Choking under Pressure

Choking is one of the most universally feared experiences in any skill-based activity. The idea of your body or mind suddenly failing to execute tasks you’ve done a thousand times in your sleep is terrifying. Fortunately, it’s also much rarer than you would think.

Believe it or not, most of us aren’t actually good enough to choke under pressure. To understand why, we need to look at what chocking actually is.

When you learn a skill, all of the elements have to be learned independently and processed consciously. Brain-imaging experiments have shown that the key region of the brain is the prefrontal cortex. As we gain proficiency in the skill, more of the activity migrates to the basal ganglia and the implicit motor control system. In other words, we develop the ability to do the skill subconsciously, without having to think about every little muscle movement. This is a good thing, because the explicit motor control system is just too slow to handle the thousands of elements that need to be coordinated in the span of a few hundredths of a second to produce a single cohesive movement.

Choking occurs when this transition from the explicit to the implicit system breaks down. An expert who normally works with the implicit motor control systems suddenly, for whatever reason, is trying to control the movement with the explicit system. This is a huge problem: the explicit system way too slow and limited to coordinate the movement in real time. That’s a choke.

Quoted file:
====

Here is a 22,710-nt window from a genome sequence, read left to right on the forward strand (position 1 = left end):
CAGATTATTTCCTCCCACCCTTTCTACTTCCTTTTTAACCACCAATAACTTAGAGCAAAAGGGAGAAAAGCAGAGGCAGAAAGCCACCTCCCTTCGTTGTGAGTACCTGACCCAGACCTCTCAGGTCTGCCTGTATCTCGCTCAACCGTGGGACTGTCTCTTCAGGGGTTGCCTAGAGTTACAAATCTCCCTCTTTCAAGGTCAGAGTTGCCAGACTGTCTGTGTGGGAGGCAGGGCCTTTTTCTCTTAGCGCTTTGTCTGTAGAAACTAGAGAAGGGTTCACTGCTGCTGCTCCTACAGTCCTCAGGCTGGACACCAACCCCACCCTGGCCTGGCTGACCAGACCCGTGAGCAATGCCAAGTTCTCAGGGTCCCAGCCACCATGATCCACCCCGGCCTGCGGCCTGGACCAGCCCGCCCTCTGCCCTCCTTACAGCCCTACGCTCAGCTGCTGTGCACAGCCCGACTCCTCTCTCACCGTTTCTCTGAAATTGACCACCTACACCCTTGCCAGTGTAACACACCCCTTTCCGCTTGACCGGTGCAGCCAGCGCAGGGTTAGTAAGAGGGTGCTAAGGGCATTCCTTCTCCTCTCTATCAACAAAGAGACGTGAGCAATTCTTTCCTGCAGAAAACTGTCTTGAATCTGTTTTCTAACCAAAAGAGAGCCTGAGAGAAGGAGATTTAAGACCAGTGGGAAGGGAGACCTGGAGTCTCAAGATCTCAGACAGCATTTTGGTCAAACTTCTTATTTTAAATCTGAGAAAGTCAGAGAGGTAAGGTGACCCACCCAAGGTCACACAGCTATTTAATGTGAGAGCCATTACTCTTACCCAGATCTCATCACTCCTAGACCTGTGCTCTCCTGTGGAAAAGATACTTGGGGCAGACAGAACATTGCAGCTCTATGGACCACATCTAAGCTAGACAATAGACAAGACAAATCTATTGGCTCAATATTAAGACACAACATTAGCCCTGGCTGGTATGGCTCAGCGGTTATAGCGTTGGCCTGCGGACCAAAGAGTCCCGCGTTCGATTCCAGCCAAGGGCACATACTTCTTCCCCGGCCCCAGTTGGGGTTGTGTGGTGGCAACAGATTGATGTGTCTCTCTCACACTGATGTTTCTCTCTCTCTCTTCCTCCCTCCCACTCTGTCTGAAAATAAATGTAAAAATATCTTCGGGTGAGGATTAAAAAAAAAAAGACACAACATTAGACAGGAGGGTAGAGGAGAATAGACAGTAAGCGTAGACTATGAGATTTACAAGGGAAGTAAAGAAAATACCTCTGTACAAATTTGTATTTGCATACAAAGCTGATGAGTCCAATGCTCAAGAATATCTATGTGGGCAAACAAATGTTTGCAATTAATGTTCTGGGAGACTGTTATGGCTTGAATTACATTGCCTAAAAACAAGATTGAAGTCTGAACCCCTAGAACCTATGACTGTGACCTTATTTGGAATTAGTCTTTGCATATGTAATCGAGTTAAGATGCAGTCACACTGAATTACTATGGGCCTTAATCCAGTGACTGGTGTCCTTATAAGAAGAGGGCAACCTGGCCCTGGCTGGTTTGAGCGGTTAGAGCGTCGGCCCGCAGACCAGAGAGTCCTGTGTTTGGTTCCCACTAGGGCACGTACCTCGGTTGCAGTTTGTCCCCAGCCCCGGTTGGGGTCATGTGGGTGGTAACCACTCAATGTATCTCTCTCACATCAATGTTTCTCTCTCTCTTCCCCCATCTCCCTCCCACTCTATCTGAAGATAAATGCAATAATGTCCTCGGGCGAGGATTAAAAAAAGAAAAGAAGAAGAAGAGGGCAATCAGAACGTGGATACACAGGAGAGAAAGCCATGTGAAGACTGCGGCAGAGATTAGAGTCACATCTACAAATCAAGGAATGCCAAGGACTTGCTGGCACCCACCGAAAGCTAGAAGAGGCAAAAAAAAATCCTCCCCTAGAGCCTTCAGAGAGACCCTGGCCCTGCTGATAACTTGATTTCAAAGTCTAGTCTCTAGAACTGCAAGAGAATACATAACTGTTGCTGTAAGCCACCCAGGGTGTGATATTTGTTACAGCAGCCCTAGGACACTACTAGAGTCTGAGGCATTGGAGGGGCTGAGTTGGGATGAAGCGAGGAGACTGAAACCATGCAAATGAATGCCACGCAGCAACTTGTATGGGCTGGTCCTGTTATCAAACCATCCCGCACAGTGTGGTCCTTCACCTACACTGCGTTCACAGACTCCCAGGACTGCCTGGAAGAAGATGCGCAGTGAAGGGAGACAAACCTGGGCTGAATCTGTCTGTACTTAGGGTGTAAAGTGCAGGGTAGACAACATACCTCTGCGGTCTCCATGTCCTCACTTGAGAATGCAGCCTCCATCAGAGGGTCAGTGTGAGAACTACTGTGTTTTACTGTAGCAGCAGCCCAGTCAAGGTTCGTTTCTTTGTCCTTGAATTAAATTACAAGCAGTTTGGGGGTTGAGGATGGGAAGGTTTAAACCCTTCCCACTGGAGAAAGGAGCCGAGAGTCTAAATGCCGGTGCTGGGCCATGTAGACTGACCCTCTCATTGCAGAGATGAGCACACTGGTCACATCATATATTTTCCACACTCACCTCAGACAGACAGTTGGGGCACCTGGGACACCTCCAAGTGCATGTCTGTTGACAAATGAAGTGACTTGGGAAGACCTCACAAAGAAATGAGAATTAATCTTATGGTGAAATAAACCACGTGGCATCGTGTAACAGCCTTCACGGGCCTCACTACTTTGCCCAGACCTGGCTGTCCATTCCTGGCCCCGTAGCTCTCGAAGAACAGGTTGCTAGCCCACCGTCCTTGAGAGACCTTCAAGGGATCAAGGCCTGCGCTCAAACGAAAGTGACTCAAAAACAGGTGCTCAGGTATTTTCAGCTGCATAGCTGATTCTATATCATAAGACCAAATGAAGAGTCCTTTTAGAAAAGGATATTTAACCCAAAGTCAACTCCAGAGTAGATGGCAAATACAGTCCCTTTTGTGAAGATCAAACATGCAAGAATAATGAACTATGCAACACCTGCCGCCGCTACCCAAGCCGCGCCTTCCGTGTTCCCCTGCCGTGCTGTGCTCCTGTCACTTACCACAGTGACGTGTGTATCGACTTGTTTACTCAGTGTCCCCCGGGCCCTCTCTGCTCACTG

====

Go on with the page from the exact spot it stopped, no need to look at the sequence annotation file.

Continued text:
So where’s the good news? Well, it turns out that choking can only occur in people who are genuine experts at the skill in question. For people who are still learning a skill (and if you’re reading this, odds are good that you fall into that category for WCS), paying more explicit attention to the performance of the skill actually improves your performance. Researchers at the University of Dayton proved this by studying Tetris players. In a competitive environment with a big audience, the novice Tetris players improved their playing abilities, while the expert players got worse. The pressure moved the experts from their implicit to explicit systems, producing a choking effect. By contrast, the novice players were already using their explicit systems, so the added pressure simply caused them to use that system more effectively (since they were so focused).

In other words, don’t be afraid of choking under pressure. For all but the top tier of performers, pressure is more likely to make you perform better.

 

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